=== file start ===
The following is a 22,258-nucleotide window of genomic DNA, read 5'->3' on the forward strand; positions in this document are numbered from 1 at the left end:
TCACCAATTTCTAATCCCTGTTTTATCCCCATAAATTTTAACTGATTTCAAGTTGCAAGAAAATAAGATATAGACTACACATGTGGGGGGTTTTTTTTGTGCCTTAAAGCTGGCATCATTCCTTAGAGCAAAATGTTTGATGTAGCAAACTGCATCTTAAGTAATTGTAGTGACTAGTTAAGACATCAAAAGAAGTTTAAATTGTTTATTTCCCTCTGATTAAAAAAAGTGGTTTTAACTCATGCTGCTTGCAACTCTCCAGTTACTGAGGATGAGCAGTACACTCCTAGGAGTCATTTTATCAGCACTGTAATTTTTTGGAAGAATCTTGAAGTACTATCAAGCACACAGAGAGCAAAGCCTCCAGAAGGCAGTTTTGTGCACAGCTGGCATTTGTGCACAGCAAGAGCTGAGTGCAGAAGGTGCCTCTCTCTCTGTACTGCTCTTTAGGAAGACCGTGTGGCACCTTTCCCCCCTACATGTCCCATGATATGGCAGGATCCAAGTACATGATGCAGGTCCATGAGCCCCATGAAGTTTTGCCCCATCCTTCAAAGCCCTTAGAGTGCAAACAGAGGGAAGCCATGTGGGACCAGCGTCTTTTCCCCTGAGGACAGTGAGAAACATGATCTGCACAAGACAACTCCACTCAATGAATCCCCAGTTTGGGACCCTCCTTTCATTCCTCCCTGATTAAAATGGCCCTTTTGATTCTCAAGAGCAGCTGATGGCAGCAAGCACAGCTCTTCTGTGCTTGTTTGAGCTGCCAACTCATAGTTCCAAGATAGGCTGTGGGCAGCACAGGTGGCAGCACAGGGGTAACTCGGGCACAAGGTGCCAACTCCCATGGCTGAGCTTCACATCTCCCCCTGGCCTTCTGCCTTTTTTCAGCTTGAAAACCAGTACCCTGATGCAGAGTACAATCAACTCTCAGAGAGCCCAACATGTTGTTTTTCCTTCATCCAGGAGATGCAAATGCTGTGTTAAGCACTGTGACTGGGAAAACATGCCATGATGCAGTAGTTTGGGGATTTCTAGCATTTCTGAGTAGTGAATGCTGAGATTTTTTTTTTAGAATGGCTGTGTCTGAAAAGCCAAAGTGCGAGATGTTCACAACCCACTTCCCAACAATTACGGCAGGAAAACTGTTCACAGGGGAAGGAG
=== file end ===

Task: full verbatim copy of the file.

The following is a 22,258-nucleotide window of genomic DNA, read 5'->3' on the forward strand; positions in this document are numbered from 1 at the left end:
TCACCAATTTCTAATCCCTGTTTTATCCCCATAAATTTTAACTGATTTCAAGTTGCAAGAAAATAAGATATAGACTACACATGTGGGGGGTTTTTTTTGTGCCTTAAAGCTGGCATCATTCCTTAGAGCAAAATGTTTGATGTAGCAAACTGCATCTTAAGTAATTGTAGTGACTAGTTAAGACATCAAAAGAAGTTTAAATTGTTTATTTCCCTCTGATTAAAAAAAGTGGTTTTAACTCATGCTGCTTGCAACTCTCCAGTTACTGAGGATGAGCAGTACACTCCTAGGAGTCATTTTATCAGCACTGTAATTTTTTGGAAGAATCTTGAAGTACTATCAAGCACACAGAGAGCAAAGCCTCCAGAAGGCAGTTTTGTGCACAGCTGGCATTTGTGCACAGCAAGAGCTGAGTGCAGAAGGTGCCTCTCTCTCTGTACTGCTCTTTAGGAAGACCGTGTGGCACCTTTCCCCCCTACATGTCCCATGATATGGCAGGATCCAAGTACATGATGCAGGTCCATGAGCCCCATGAAGTTTTGCCCCATCCTTCAAAGCCCTTAGAGTGCAAACAGAGGGAAGCCATGTGGGACCAGCGTCTTTTCCCCTGAGGACAGTGAGAAACATGATCTGCACAAGACAACTCCACTCAATGAATCCCCAGTTTGGGACCCTCCTTTCATTCCTCCCTGATTAAAATGGCCCTTTTGATTCTCAAGAGCAGCTGATGGCAGCAAGCACAGCTCTTCTGTGCTTGTTTGAGCTGCCAACTCATAGTTCCAAGATAGGCTGTGGGCAGCACAGGTGGCAGCACAGGGGTAACTCGGGCACAAGGTGCCAACTCCCATGGCTGAGCTTCACATCTCCCCCTGGCCTTCTGCCTTTTTTCAGCTTGAAAACCAGTACCCTGATGCAGAGTACAATCAACTCTCAGAGAGCCCAACATGTTGTTTTTCCTTCATCCAGGAGATGCAAATGCTGTGTTAAGCACTGTGACTGGGAAAACATGCCATGATGCAGTAGTTTGGGGATTTCTAGCATTTCTGAGTAGTGAATGCTGAGATTTTTTTTTTAGAATGGCTGTGTCTGAAAAGCCAAAGTGCGAGATGTTCACAACCCACTTCCCAACAATTACGGCAGGAAAACTGTTCACAGGGGAAGGAG